Top 5 Biggest Mistakes Made By First-Time Homebuyers

First Time Homebuyers 5 Mistakes (Source: Flickr User Sarebear:) )

When first-time homebuyers enter the market, there is often a good deal of excitement involved. And rightfully so! Becoming a homeowner for the first time is monumental occasion with many benefits.

However, many first-time homebuyers fall victim to 5 prime house-hunting mistakes. Shows like House Hunters don't really help these notions, as they provide many misconceptions about the process in general, but they are easily overcome with a little research and preparation.

Here are the 5 house-hunting mistakes you can avoid as a first time homebuyer.

1. Focusing on Appearance

Many first-time homeowners get excited about (or repulsed by) the initial look of a property. In fact, smart home sellers stage their home in an effort to capitalize on your first impression of the property.

Remember that first looks can be quite misleading. If you walk in a space that has clearly been inhabited by hoarders, houses 12 different fish tanks, and has an overwhelming purple patterned wallpaper throughout the entire home, we get it. It isn't the way you'd live in the space. However, your negative first reaction to the property based on looks alone can blind you to the true potential of the place.

Cosmetics alone are quite easy - and inexpensive - to tackle on your own. If this property is in the neighborhood you like, in your price range, has all the bedrooms and bathrooms you'd like, and is structurally sound... the ugly green shag carpet is a minor setback which is easily remedied. 

2. Focusing on Extras

Ah, the extras. Yes, it is very easy to get hung up on the extras - say, a dishwasher or double vanity - when looking at a home.

Many first-timers fail to separate the "must-haves" from the "really-wants" on their priority list. Must-haves are those things which cannot be easily changed: a neighborhood, square footage of a home, inclusion of a yard. Really-wants are typically item-based desires which can be changed in time - stainless steel appliances, in-unit washer/dryer, a pool.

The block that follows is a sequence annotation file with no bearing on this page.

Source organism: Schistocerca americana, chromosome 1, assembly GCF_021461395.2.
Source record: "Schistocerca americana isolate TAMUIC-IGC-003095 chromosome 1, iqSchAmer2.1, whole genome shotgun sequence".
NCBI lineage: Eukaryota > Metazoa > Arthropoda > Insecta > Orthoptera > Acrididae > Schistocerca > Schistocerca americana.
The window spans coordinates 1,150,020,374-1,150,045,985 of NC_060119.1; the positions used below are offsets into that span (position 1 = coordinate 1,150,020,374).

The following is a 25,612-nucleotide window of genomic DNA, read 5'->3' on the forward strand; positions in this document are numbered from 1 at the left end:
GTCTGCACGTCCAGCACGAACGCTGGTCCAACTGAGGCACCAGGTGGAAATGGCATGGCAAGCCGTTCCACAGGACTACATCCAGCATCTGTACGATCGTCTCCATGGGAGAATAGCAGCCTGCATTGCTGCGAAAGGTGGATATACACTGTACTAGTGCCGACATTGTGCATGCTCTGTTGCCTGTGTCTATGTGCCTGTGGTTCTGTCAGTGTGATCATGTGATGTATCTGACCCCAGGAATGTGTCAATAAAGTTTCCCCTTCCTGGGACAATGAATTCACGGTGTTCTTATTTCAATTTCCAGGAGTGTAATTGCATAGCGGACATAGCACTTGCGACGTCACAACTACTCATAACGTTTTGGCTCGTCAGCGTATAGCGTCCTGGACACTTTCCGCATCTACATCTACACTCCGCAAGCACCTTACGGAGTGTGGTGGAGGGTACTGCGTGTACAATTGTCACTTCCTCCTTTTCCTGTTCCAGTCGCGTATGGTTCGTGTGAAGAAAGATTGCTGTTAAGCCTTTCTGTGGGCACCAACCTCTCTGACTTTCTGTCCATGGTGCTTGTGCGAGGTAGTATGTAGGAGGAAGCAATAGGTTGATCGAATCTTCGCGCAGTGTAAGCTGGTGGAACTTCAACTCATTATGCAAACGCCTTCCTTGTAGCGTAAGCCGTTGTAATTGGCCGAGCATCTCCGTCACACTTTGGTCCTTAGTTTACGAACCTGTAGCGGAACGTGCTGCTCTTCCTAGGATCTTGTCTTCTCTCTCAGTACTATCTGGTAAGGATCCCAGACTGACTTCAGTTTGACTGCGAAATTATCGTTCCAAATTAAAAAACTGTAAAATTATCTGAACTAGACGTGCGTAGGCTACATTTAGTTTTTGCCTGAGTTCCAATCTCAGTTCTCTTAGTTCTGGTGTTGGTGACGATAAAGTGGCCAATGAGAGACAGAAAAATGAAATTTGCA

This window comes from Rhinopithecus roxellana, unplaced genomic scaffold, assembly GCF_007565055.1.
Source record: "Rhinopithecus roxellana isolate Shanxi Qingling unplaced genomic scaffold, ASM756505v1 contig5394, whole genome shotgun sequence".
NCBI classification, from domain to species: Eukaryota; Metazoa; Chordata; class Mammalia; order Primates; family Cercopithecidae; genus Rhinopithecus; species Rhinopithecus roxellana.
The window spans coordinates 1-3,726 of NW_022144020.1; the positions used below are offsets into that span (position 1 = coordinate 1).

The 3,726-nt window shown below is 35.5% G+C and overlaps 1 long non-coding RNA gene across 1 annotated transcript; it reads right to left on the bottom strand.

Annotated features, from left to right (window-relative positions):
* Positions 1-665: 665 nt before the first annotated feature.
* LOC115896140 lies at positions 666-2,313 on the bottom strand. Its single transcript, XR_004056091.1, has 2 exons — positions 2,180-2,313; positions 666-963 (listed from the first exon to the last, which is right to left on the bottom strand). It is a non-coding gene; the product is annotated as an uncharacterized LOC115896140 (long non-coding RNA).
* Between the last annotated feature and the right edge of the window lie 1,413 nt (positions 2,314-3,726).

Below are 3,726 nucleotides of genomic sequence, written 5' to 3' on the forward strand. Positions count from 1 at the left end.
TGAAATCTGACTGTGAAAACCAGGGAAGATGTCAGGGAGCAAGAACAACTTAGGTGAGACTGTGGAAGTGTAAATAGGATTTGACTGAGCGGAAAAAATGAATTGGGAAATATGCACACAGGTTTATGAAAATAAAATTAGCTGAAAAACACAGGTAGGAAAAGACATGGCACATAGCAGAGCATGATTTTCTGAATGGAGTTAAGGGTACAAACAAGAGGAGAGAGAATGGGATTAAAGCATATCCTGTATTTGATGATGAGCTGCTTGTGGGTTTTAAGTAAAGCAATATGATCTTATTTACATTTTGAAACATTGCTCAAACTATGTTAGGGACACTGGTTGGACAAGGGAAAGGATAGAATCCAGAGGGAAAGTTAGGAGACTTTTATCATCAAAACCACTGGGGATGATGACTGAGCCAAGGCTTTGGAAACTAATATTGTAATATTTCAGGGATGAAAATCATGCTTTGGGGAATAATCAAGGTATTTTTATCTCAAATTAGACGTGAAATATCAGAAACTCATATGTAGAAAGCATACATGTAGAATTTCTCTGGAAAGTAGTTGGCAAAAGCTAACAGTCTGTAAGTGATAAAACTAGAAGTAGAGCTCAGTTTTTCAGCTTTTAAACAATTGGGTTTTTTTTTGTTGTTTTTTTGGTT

Note: There are some gray areas to the rule. For example, adding central air to a home without it may be a challenging and expensive endeavor, so if this is truly something you cannot bear to be without, consider adding it to your "must-have" list. On the opposite side, maybe adding that extra bedroom to the home you love wouldn't be as expensive based upon the price of the home.

3. Ignoring the Foundation

Floor slightly uneven? Unaligned doors? Buyers beware. Fixing a foundational error of a home can be significantly expensive. We're talking $15,000 to $100,000 here. Saying "you'll live with it" is a dangerous game to play, as foundational errors become more severe over time, and even if you learn to live with it, it is difficult to sell a home with a foundational error in the future should you want to sell.

Keep in mind, you aren't a structural engineer. Only a professional can tell you if the slop of a home is safe and expected settling or is a serious structural issue. Have a home inspector and/or contractor come in to evaluate the property and give you a price point for repairs. This will give you a good idea if it really is worth it to buy a home with this problem.

4. Skipping a Home Inspection

Speaking of home inspections, another huge mistake that first-timers make is skipping one in order to save a couple hundred dollars. This decision has haunted many a homeowner, as there are plenty of problems with a home that aren't visible to the naked eye. It is usually the problems that aren't visible to the naked eye that are the most expensive - i.e. mold, major plumbing disrepair, termite infestations, etc.

As an added tip, make sure you have a GOOD home inspector take a look at your home, vetted for thoroughness and recommended by many. One needs only read the true story of the $450,000 home in Missouri infested with 6,000+ brown recluse spiders, which the homebuyers discovered only after purchasing the home, to underline the need for a really good home inspection before purchase. (Our apologies for the nightmares.)

5. Fear of Home Pricing

The real estate process is tricky. If your budget for a home maxes out at $250,000, many homeowners refuse to look at a home which narrowly surpasses the price range - say, $259,000. On paper, it looks like this home is out of your price range. In reality, there are many likely reasons that you can reasonably make a lower offer that could be accepted. For example, a home seller could be highly motivated to accept a lower offer should the home have already been on the market for a number of months. Similarly, they may have priced it with negotiation room "built in" and are expecting to get your $250,000 for the home. We don't encourage home sellers to price this way, as they miss good candidates like you, but that's an article for another time.

It doesn't hurt to make a lower offer. What does hurt is never seeing the property to begin with.

Questions? Need help finding your first home? We'd love to help you! Don't hesitate to send us an email or give us a call.

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